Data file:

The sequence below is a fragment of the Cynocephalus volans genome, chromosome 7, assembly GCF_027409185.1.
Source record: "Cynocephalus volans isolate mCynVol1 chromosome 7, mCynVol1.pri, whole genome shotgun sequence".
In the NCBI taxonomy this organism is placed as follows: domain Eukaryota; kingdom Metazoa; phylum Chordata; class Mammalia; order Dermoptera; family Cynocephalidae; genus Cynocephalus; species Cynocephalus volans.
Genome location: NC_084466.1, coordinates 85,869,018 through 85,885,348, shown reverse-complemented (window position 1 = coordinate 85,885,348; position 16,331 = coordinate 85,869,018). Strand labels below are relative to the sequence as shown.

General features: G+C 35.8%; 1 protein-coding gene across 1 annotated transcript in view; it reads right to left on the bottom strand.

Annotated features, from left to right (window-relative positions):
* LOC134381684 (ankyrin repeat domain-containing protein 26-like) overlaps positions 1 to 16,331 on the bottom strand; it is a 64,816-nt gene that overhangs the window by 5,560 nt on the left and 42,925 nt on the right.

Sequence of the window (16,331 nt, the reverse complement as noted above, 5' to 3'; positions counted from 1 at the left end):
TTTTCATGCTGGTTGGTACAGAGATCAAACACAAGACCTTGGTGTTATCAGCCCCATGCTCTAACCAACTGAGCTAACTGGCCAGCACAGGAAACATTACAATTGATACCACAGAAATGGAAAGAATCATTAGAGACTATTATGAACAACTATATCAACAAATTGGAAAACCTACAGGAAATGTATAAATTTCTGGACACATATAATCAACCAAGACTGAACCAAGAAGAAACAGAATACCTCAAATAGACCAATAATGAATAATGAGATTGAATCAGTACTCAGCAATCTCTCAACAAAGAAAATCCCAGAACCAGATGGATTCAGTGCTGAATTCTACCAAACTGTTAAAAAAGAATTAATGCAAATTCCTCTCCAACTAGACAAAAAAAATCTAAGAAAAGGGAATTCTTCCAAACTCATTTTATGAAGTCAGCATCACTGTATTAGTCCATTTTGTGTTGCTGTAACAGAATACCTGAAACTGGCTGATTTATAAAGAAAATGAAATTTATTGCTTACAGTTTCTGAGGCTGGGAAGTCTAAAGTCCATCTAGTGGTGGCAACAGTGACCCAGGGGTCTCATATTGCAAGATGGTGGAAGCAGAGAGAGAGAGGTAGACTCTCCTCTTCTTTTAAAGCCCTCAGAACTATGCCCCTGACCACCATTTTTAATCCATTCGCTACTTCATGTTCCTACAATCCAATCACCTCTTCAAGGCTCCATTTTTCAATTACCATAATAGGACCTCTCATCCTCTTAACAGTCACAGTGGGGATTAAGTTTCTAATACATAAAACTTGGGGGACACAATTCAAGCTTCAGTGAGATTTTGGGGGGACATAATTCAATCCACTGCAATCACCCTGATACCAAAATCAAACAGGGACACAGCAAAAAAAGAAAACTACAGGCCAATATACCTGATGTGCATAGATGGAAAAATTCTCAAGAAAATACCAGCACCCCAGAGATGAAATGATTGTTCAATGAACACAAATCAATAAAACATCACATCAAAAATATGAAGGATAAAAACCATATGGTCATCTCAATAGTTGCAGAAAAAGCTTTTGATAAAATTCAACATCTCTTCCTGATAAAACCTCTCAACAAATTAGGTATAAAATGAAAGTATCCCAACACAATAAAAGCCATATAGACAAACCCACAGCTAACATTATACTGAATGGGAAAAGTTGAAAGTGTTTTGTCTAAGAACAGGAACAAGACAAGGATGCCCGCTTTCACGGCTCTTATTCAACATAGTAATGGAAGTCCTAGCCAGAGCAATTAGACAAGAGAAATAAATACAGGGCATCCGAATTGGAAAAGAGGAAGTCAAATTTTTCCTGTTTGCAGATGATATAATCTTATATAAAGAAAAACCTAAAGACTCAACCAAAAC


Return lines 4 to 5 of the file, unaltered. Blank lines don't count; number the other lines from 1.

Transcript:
Genome location: NC_084466.1, coordinates 85,869,018 through 85,885,348, shown reverse-complemented (window position 1 = coordinate 85,885,348; position 16,331 = coordinate 85,869,018). Strand labels below are relative to the sequence as shown.

General features: G+C 35.8%; 1 protein-coding gene across 1 annotated transcript in view; it reads right to left on the bottom strand.